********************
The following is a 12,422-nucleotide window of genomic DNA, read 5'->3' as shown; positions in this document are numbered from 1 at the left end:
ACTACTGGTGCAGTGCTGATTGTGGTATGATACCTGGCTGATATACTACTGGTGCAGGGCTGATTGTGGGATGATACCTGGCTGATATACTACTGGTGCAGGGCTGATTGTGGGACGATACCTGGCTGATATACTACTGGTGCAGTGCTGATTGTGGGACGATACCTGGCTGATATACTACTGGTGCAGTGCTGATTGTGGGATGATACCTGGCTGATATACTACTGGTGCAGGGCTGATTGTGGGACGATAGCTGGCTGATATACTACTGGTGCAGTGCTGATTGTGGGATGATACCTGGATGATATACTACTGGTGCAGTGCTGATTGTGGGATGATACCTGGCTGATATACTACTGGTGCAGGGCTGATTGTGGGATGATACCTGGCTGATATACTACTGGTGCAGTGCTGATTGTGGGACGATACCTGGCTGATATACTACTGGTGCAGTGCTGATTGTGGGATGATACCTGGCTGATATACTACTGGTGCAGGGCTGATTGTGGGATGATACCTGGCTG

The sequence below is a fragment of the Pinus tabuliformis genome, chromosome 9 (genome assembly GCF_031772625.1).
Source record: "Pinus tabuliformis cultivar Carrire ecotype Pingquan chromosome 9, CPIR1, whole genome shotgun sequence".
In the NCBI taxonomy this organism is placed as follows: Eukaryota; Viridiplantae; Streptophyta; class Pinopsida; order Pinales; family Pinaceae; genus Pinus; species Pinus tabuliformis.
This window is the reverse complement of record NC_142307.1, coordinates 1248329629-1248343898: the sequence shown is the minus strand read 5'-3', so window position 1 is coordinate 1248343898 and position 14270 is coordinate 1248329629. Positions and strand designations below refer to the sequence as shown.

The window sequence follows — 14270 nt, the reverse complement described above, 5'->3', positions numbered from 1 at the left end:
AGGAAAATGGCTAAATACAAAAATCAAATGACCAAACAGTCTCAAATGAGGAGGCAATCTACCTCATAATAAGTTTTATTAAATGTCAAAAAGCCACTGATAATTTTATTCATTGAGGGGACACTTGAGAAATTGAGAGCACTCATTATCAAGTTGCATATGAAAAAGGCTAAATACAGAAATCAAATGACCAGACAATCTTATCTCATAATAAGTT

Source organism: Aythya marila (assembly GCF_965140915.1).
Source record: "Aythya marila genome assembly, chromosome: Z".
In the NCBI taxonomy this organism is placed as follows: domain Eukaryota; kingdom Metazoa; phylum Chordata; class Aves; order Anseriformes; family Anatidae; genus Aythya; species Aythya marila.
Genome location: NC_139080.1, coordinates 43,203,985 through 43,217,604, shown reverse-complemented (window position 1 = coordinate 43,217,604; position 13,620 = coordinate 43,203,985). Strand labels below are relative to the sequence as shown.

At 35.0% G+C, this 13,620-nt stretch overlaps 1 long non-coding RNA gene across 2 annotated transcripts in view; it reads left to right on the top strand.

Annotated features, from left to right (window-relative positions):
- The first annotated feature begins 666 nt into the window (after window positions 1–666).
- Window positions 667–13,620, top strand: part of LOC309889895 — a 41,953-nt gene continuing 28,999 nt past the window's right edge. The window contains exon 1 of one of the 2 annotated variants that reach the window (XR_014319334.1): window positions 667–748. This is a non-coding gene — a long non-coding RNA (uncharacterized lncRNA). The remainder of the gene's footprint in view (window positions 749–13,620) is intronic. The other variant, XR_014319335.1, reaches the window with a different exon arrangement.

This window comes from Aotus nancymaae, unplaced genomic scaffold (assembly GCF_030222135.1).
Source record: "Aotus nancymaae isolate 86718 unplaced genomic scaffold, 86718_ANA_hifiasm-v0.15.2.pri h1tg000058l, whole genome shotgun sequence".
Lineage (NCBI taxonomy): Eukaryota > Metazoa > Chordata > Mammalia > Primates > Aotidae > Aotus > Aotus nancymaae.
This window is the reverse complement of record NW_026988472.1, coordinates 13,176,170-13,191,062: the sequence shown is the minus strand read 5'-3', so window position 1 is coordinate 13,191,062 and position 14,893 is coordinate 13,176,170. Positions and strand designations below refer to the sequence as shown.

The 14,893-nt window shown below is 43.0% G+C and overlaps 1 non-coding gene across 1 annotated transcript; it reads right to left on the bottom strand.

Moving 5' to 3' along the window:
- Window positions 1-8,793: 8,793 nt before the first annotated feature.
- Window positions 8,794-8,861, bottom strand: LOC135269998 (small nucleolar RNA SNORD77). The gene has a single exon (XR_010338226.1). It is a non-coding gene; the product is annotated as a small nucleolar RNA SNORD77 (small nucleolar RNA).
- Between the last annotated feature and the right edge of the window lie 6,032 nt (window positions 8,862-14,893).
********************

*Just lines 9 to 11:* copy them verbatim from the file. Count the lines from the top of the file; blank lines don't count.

Source organism: Aythya marila (assembly GCF_965140915.1).
Source record: "Aythya marila genome assembly, chromosome: Z".
In the NCBI taxonomy this organism is placed as follows: domain Eukaryota; kingdom Metazoa; phylum Chordata; class Aves; order Anseriformes; family Anatidae; genus Aythya; species Aythya marila.